Finally, I do not mind the author’s approach because he contributed to us from the tradition he is familiar with. Other traditions should be also presented in a similar manner, for example, how each ethnic group in Eritrea narrates its genealogy or history. Sometimes it can sound mythical and exotic but there is always a kernel of truth in it that can be analyzed with a scientific eye. Ato Amanuel Hiddrat said that my response brings Anthropological History of Languages and I concur with is assessment. Bring it all in pot-luck fashion and we can feast on it enriching our minds and expanding our world view.

      • Saleh Johar

        Selam Fessahaye and Mebrahtu,

        Thank you for your valuable input to the topic. Both of you have added value to it.
        The name of Sembet reminded me of something, and here it is:

        In Tigrayit, Saturday is Sembet N’eesh, while Sunday is Sembet Abbay. Little Sunday and Big Sunday. That can only have been developed/borrowed in pre-Islamic era. In Arabic, Sunday is called Ahad, similar to the Amharic ‘Hud. The Tigrinya Qedam is odd, I can put my fingers on its origin.

        As both of you mentioned that language (and politics) has always been tied to religion, I believe its has since the advent of the Solomonic dynasty of Sahle Sellasie (The Jesuits, Portuguese and Turks) when it became confrontational. Before that, both the Abyssinian and Arabian cultures co-existed in a very peaceful and cooperative way. Trade and culture was thriving as in the Arabic input in Church literature–particularly in translations and morphing of different religious legacies. That confrontation and propaganda became worse and lehal in later times, particularly during Yohannes and Haile Sellasie’s rule in Ethiopia, and Mahdis rule in Sudan.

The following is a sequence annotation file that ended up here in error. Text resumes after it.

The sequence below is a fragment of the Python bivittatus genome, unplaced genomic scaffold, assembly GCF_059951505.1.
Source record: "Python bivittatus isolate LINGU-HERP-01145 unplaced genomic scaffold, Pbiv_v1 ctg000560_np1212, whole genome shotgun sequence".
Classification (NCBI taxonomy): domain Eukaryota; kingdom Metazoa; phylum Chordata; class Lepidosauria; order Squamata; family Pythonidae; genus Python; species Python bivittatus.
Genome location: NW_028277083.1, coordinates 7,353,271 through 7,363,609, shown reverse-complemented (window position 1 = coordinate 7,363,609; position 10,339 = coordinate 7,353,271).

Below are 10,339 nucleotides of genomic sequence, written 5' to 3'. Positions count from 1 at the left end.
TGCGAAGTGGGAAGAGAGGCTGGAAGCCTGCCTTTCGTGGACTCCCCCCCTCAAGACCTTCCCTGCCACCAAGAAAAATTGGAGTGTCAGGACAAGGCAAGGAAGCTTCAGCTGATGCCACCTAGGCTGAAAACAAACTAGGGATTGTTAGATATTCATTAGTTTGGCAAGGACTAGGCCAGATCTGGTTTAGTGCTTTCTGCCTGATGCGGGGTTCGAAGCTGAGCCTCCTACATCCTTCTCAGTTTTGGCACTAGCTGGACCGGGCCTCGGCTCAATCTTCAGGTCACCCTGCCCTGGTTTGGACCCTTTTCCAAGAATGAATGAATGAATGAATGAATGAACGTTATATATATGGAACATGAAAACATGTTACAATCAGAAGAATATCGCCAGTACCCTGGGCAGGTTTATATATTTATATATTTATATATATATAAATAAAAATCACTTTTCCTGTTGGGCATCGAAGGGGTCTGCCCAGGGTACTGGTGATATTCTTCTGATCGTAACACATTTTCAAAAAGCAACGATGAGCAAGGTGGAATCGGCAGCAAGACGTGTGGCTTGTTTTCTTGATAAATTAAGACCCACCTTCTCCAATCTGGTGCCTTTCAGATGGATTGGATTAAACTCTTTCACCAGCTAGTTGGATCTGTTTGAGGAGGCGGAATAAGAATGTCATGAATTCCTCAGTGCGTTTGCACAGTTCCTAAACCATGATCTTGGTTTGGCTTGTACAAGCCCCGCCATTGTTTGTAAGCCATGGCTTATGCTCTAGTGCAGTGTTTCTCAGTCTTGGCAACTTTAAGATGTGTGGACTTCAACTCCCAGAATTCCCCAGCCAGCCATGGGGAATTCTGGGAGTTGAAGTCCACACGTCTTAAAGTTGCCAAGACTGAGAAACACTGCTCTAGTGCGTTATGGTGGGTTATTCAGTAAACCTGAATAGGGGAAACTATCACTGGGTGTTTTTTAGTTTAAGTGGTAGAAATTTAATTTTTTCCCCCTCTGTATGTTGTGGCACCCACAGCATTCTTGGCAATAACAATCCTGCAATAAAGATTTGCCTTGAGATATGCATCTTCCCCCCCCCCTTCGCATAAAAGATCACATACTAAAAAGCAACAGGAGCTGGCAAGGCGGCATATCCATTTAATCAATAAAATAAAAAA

But true, people have religion and politics and that has been the problem of our region, and we couldn’t let go of that destructive culture.

        One more addition, what Dr. Jelal mentioned as Jahlya, is used by all Muslims to refer to the pre-Islamic period of idolatry. It’s mainly used as a reference to a period even by many who are not aware its correct meaning. Therefore, we shouldn’t read too much into it.

        • Amde

          Selam Saleh,

          I have been told day names are basically derived from the number they represent in the week. (at least some of them)

          Day 1.. Ahadu… Ehud
          Day 2…kili’etu
          Day 3…selestu..Silus
          Day 4…arbaitu..Rebu’e… Erob
          Day 5…amishitu..Hamus…
          Day 6…sidistu.. Arb
          Day 7…sebatu..qedemit/q’dame

          • Hameed Al-Arabi

            Selam Amde,

            Thank you for drawing our attention to names of days are derived from numbers according their order in the week. I will add to list their equivalence in Arabic.

            Day 1.. Ahadu… Ehud ……..( Ahad) آحاد …… one
            Day 2…kili’etu ……..( Kilta) كلتا ………. two
            Day 3…selestu..Silus …… (Salasah) ثلاثة ……. three
            Day 4…arbaitu..Rebu’e… Erob …….. (ArbaA) أربع ….. four